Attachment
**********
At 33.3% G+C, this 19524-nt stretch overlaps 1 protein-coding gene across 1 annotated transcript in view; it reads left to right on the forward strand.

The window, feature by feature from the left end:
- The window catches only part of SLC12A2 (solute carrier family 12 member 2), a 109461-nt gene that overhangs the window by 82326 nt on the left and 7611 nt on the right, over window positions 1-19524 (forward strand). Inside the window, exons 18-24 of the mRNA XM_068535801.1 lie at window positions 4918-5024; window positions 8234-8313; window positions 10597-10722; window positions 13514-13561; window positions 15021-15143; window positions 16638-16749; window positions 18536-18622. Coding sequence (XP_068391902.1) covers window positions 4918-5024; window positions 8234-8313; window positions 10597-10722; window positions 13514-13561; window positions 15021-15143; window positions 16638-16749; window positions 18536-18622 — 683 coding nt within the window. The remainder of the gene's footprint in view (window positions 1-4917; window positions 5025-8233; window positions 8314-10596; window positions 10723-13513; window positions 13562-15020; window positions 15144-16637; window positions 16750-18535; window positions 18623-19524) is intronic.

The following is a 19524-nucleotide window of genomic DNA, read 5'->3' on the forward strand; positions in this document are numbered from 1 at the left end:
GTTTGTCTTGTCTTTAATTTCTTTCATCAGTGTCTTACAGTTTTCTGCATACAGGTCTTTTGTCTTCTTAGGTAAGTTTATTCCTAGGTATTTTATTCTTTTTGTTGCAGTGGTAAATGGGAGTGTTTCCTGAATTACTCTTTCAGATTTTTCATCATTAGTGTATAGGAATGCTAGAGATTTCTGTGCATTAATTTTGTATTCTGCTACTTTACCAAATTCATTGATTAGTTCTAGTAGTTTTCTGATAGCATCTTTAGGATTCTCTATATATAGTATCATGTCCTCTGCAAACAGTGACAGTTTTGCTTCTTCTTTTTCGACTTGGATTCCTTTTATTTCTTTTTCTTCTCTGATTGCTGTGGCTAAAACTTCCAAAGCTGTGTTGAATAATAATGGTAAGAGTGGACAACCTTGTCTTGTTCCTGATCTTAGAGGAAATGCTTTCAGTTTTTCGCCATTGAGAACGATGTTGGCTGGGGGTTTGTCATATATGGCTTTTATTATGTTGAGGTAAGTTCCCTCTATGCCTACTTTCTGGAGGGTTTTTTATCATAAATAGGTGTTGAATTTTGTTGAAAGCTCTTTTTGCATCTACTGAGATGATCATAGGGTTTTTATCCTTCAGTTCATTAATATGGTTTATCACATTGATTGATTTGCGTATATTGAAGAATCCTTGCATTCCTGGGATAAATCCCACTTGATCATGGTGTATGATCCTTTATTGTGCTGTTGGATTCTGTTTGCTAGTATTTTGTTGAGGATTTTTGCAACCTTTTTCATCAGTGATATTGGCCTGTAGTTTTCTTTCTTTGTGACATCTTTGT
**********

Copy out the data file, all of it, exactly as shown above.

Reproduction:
At 33.3% G+C, this 19524-nt stretch overlaps 1 protein-coding gene across 1 annotated transcript in view; it reads left to right on the forward strand.

The window, feature by feature from the left end:
- The window catches only part of SLC12A2 (solute carrier family 12 member 2), a 109461-nt gene that overhangs the window by 82326 nt on the left and 7611 nt on the right, over window positions 1-19524 (forward strand). Inside the window, exons 18-24 of the mRNA XM_068535801.1 lie at window positions 4918-5024; window positions 8234-8313; window positions 10597-10722; window positions 13514-13561; window positions 15021-15143; window positions 16638-16749; window positions 18536-18622. Coding sequence (XP_068391902.1) covers window positions 4918-5024; window positions 8234-8313; window positions 10597-10722; window positions 13514-13561; window positions 15021-15143; window positions 16638-16749; window positions 18536-18622 — 683 coding nt within the window. The remainder of the gene's footprint in view (window positions 1-4917; window positions 5025-8233; window positions 8314-10596; window positions 10723-13513; window positions 13562-15020; window positions 15144-16637; window positions 16750-18535; window positions 18623-19524) is intronic.

The following is a 19524-nucleotide window of genomic DNA, read 5'->3' on the forward strand; positions in this document are numbered from 1 at the left end:
GTTTGTCTTGTCTTTAATTTCTTTCATCAGTGTCTTACAGTTTTCTGCATACAGGTCTTTTGTCTTCTTAGGTAAGTTTATTCCTAGGTATTTTATTCTTTTTGTTGCAGTGGTAAATGGGAGTGTTTCCTGAATTACTCTTTCAGATTTTTCATCATTAGTGTATAGGAATGCTAGAGATTTCTGTGCATTAATTTTGTATTCTGCTACTTTACCAAATTCATTGATTAGTTCTAGTAGTTTTCTGATAGCATCTTTAGGATTCTCTATATATAGTATCATGTCCTCTGCAAACAGTGACAGTTTTGCTTCTTCTTTTTCGACTTGGATTCCTTTTATTTCTTTTTCTTCTCTGATTGCTGTGGCTAAAACTTCCAAAGCTGTGTTGAATAATAATGGTAAGAGTGGACAACCTTGTCTTGTTCCTGATCTTAGAGGAAATGCTTTCAGTTTTTCGCCATTGAGAACGATGTTGGCTGGGGGTTTGTCATATATGGCTTTTATTATGTTGAGGTAAGTTCCCTCTATGCCTACTTTCTGGAGGGTTTTTTATCATAAATAGGTGTTGAATTTTGTTGAAAGCTCTTTTTGCATCTACTGAGATGATCATAGGGTTTTTATCCTTCAGTTCATTAATATGGTTTATCACATTGATTGATTTGCGTATATTGAAGAATCCTTGCATTCCTGGGATAAATCCCACTTGATCATGGTGTATGATCCTTTATTGTGCTGTTGGATTCTGTTTGCTAGTATTTTGTTGAGGATTTTTGCAACCTTTTTCATCAGTGATATTGGCCTGTAGTTTTCTTTCTTTGTGACATCTTTGT